Making Mischief: Folk Costume in Britain
'Making Mischief: Folk Costume in Britain' is the first exhibition at the Compton Verney Art Gallery in Warwickshire dedicated to the rich tapestry of folk customs found in the UK today. The exhibition showcases over 40 costumes created, customised, and worn by individual practitioners, exploring the central role played by costume in local and seasonal folk customs. Many of the costumes have never been exhibited before.
The exhibition challenges preconceptions about folk customs being fixed and nostalgic while celebrating grassroots traditions. It highlights evolving practices such as the rise of all-female Morris groups and the inclusion of LGBTQ+ performers in customs like the Hastings Jack in the Green. The exhibition also traces the origins of folk costume in Britain across several centuries, using loans from the Museum of British Folklore, the English Folk Dance and Song Society (EFDSS), and the English Folk Costume Archive alongside works from Compton Verney’s collection. It further showcases how strong concerns for and connections with the environment and natural world are across these very different communities.
Rag Morris, Bristol Olympic kit
Festival of the Horse, Orkney
Curated by Simon Costin and Mellany Robinson of the Museum of British Folklore, and Professor Amy de la Haye, Rootstein Hopkins Chair of Dress History & Curatorship and Joint Director of the Research Centre for Fashion Curation at London College of Fashion, UAL, in collaboration with Compton Verney, the exhibition is generously supported by the National Lottery Heritage Fund. An ambitious public program of workshops, talks, and new commissions will accompany the exhibition. Plans are in development for future iterations of the project to come to other areas of the UK in the coming years.
We asked Simon and Mellany to tell us about the inspiration and themes behind the exhibition.
Minehead Traditional Sailor's Hobby Horse
What was your inspiration for this exhibition? What motivated you to co-curate it?
"The Museum of British Folklore had long held a dream to present an exhibition of British folk costume, as it had never been staged before anywhere. In 2013, the museum approached a national museum with the idea, but they didn't see the value of the costumes, claiming that "they were not very well made." It wasn't until we met Amy de la Haye in 2019 that we began to formulate another proposal. We had previously worked with Compton Verney, which has the only publicly-displayed collection of folk art in the UK, so it seemed like a natural fit. We then approached the National Lottery Heritage Fund (NLHF) as project partners and were successful in our bid. Perhaps even more importantly, NLHF's recognition of folk culture as part of Britain's heritage has really moved the conversation forward about the value of this material."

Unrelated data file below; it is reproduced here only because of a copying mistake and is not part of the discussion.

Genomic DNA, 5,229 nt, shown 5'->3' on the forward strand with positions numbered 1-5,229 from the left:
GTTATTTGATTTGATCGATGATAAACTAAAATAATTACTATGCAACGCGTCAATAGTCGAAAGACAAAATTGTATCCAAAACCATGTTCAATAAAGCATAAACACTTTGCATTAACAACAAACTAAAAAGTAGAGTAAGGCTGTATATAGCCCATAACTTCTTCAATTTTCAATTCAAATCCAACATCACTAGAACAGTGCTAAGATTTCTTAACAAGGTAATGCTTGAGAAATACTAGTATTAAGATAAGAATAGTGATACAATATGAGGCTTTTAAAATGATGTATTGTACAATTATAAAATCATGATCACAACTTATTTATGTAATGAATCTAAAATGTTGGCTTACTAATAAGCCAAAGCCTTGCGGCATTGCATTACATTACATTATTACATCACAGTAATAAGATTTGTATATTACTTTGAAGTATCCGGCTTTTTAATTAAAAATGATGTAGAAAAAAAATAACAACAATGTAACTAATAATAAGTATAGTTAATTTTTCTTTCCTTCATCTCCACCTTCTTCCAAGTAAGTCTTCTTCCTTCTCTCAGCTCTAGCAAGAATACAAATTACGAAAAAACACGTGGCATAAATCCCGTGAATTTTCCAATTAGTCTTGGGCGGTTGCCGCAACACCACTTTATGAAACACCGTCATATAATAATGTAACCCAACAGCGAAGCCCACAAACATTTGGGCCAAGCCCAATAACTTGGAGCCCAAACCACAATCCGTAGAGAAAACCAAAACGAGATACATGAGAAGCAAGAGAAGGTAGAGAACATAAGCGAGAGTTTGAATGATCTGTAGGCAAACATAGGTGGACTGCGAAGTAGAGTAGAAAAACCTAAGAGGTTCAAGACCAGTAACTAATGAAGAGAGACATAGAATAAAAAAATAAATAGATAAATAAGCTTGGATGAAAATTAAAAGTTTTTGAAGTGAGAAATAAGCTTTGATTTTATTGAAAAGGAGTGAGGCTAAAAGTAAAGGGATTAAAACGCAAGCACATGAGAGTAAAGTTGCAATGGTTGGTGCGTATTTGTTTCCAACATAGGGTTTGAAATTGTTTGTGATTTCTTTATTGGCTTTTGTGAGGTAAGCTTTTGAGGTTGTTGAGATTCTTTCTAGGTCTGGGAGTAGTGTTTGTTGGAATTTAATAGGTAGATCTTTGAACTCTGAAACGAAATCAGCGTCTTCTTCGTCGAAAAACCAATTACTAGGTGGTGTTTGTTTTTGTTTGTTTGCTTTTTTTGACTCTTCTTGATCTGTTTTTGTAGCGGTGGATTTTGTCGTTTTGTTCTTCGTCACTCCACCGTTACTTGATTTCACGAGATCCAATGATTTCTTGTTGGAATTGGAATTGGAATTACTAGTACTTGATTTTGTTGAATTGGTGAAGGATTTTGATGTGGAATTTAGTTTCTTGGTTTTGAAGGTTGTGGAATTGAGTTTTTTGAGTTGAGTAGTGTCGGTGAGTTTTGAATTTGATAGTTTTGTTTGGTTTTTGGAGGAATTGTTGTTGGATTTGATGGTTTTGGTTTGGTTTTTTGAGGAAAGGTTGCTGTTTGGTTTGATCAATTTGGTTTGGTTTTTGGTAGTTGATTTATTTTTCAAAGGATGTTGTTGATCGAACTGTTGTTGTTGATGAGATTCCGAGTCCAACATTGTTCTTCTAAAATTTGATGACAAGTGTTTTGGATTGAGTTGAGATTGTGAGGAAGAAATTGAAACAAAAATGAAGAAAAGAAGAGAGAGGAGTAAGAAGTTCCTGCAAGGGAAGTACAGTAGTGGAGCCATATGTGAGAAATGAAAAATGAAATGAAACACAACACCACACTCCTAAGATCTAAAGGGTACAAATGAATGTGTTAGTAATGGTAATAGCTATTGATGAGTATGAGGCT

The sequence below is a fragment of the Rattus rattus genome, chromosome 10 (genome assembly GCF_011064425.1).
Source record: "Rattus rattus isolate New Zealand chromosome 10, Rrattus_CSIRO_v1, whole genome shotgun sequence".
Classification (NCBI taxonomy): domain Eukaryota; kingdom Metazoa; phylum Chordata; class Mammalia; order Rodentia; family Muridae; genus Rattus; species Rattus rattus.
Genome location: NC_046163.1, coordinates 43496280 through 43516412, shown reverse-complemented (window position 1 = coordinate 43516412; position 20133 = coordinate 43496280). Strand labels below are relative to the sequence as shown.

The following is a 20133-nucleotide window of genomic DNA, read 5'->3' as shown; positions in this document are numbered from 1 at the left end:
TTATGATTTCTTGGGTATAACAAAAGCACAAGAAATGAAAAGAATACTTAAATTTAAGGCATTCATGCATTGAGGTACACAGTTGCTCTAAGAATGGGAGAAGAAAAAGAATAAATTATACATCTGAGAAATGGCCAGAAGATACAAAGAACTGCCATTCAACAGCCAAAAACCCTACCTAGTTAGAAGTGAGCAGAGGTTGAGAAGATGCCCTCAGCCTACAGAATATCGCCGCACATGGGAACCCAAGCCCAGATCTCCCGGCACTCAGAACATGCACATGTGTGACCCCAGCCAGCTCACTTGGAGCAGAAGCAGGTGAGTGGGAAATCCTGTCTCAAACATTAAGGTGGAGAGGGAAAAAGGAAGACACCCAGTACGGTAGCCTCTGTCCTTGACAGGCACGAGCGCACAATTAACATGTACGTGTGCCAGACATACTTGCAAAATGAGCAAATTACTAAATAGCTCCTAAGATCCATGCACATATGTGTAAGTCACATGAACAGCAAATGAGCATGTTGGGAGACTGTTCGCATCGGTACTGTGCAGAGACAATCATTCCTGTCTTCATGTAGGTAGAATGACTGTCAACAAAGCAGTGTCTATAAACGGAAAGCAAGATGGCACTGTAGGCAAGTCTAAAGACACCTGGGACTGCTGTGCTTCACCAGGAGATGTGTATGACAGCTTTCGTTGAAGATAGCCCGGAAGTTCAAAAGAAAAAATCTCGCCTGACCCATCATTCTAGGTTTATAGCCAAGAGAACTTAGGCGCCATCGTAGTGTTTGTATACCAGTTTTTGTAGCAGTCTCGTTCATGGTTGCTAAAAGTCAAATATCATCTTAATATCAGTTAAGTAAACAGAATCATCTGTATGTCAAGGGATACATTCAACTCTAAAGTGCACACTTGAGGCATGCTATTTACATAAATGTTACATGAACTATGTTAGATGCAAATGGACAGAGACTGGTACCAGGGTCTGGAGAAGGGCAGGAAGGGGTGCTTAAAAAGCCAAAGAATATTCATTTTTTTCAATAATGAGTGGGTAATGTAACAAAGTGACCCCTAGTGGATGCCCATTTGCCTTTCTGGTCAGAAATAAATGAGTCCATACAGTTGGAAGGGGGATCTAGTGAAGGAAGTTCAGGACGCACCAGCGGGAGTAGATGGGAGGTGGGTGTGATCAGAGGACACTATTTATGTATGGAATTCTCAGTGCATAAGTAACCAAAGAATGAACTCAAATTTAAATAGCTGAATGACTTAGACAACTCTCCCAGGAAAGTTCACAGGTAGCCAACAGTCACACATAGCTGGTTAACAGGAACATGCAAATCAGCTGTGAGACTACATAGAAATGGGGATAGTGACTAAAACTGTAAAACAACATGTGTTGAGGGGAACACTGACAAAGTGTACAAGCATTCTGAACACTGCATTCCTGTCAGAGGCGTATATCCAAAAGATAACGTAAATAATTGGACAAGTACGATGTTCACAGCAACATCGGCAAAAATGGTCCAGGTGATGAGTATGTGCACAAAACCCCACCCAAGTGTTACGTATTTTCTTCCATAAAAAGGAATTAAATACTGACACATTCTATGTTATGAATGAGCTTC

Beltane Fire costumes, Edinburgh
What do you hope visitors will take from the experience?
"Making Mischief features over 40 costumes, which only begin to represent Britain's vast range of seasonal customs. Through this exhibition, we aim to highlight the variety and scope of these traditions. The exhibit also challenges common assumptions about folk traditions, such as the belief that they are ancient and unchanging when, in fact, the majority of these practices were established no earlier than the late 19th century and continue to adapt to this day. For instance, we focus on the use of blackface in border morris and other customs, which is now discouraged due to its offensive and damaging nature. Today, the teams or "sides" simply paint their faces with different colours or designs to show how folk traditions remain responsive to contemporary life and open to change. We also explore the continued use of blackface in some areas, considering how it might contribute to feelings of exclusion and how it could be used as a starting point for dialogue. While folk culture is specific to certain regions, there are many shared elements among traditions worldwide."
Sleights Plough Stots Costume, Grenoside jackets
Can you tell us about your favourite look/artwork (etc) from the exhibition and what it represents?
"The Sleights Plough Stots outfit, which was loaned from EFDSS, has become a beloved favourite of ours. Although little is known about it, it is connected to longsword dancing in West Yorkshire. While the side no longer exists, the costume itself has been carefully crafted with a range of cut-out figures and animals. Traditionally, these motifs were used to represent the rural economy, creating a connection between the people and the land that remains relevant in our growing interest in local communities and the environment."
The exhibition is curated by Simon Costin and Mellany Robinson, of the Museum of British Folklore, and Professor Amy de la Haye, Rootstein Hopkins Chair of Dress History & Curatorship and Joint Director of the Research Centre for Fashion Curation at London College of Fashion, UAL, in collaboration with Compton Verney. The exhibition and an ambitious public programme of workshops, talks and new commissions are generously supported by the National Lottery Heritage Fund.
Plans are in development for future iterations of the project to come to other areas of the UK soon.
Leeds Carnival costume
What resources can you recommend for those who want to explore the topic further?
The historian Ronald Hutton's: 'Stations of the Sun' (2008) is a fascinating guide to seasonal customs.
See also -
- ‘Arcadia Britannica’ by Henry Bourne (2015)
- Making Mischief: Folk Costume in Britain, Compton Verney, Warwickshire until 11 June 2023.
- 'The English Year’ by Steve Roud (2008)
- ‘Mummers, Maypoles and Milkmaids, by Sara Hannant (2011)
- ‘Once a Year’ by Homer Sykes (2016)
Further reading about Britain's folk rituals can be read on the BBC website.